*** This review may contain spoilers ***
The real story of Columbus is an adventure story with plenty of plot twists and interesting characters. So there was no need to fabricate history in this film. We have Columbus' journals that tell us what happened when he landed in the new world and the events that followed. This film set an agenda to make Columbus out to be a visionary who against the odds made good and the only problem was that everyone else didn't have his insight. Ridiculous! Columbus did something quite amazing in sailing to the new world but that doesn't mean that he didn't have serious flaws. For one, in the film he speaks about a "New World" but Columbus died believing he actually had found a passage to Asia so for him there was nothing new about it. The first encounter with the natives is also ridiculous in the film. In Columbus' journal we see that naked villagers came out onto the beach and that Columbus claimed the land for Spain and then took out his sword and tested the natives' knowledge of weapons. They had none and Columbus actually cut them. In the movie, Columbus is just walking through the jungle and he is approached by hostile natives ready to fire their arrows at him. He tells his men who are about to open fire to stop and that they must act peacefully. So Columbus becomes the peacemaker when in reality the natives were peaceful and he drew his sword on them. There are tons of these moments in the movie that make this movie a joke in terms of history. If directors are going to use real historical figures they need to represent them accurately. If they want to imagine or reimagine the colonial experience then they should use fictional characters.
*** This review may contain spoilers ***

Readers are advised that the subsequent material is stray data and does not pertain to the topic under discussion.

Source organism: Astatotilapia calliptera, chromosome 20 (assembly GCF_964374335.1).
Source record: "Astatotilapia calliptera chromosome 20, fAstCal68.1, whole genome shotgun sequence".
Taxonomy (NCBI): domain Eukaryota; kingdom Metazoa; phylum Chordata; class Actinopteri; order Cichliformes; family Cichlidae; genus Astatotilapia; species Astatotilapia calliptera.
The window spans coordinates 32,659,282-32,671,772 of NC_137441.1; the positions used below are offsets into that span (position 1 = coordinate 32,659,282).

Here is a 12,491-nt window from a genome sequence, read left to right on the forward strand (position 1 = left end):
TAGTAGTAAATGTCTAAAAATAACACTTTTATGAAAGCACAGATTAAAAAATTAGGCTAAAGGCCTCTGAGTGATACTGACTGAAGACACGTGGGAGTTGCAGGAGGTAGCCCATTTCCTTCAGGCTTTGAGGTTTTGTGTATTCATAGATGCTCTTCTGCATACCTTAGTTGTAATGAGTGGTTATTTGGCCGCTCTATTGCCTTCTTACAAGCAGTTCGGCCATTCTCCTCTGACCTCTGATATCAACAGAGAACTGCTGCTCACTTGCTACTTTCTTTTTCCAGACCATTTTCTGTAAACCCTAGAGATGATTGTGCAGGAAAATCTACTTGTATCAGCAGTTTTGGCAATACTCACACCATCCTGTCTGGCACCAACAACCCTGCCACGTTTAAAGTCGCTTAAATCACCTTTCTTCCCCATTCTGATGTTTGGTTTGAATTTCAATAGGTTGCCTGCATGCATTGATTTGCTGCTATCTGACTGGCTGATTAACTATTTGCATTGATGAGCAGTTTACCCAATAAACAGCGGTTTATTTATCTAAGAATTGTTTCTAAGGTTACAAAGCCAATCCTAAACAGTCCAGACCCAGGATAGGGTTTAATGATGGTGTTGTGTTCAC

Simply an amazing look into the life of Christopher Columbus. We discover who he was, what made him tick, we see what he accomplished and how it really backfired on him. This film shows us largely what Columbus had to do to accomplish his discovery of the New World. It shows us that Columbus didn't know where he would wind up, some thought that they would fall off the edge of the world. Columbus didn't seem to think so, he already knew that the world was probably round. What he did not know was that they were not venturing on a new found, easy way to the Asian continent. Instead they were headed to an unfamiliar place, a place full of surprises, wonder and beauty. A gorgeous, lush, tropical, plant filled paradise. The scene where Columbus comes in contact with a new kind of people, the Indians, is simply well filmed and photographed. That scene captured the surprise Columbus had when he discovered that he was merely just a guest, in a foreign place. Somebody already intruding on a land that has already been conquered, by the Indians who inhabit Columbus's dream. It soon turns into his own nightmare, as he trys to accomplish his dream and the natives rebel against him and his men. Near the end of the film a hurricane hit's his New World, basically surprising him and shattering his dreams. Even before the hurricane the film demonstrates to us that his dream was already being ruined. Moxica a spanish nobleman who tallied along with Columbus on his second voyage back to the New World, basically causes havoc for him there. As a result, there are wars and battles that brew, murder, Indians become his slaves, everything falls apart for Columbus. The film not only captures the essence of Columbus's hardtimes, but it also captures some of the remarkable things he did accomplish. Like the raising of a bell in the New World, his first voyage through the vast Atlantic Ocean, his friendship with an Indian native named Utapan, the love he had for his wife and his kids. This film is a special film with excellent performances from Gerard Depardieu who plays the man Columbus. Also the supporting cast is great (Sigourney Weaver, Michael Wincott, Armand Assante, Fernando Rey, Tcheky Karyo). Ridley Scott who directed Gladiator, Blade Runner, Alien, Thelma and Louise, hit's a home run here and wins. Vangelis's musical score is excellent and adds an extra sense of wonder, to a film that is already full of it.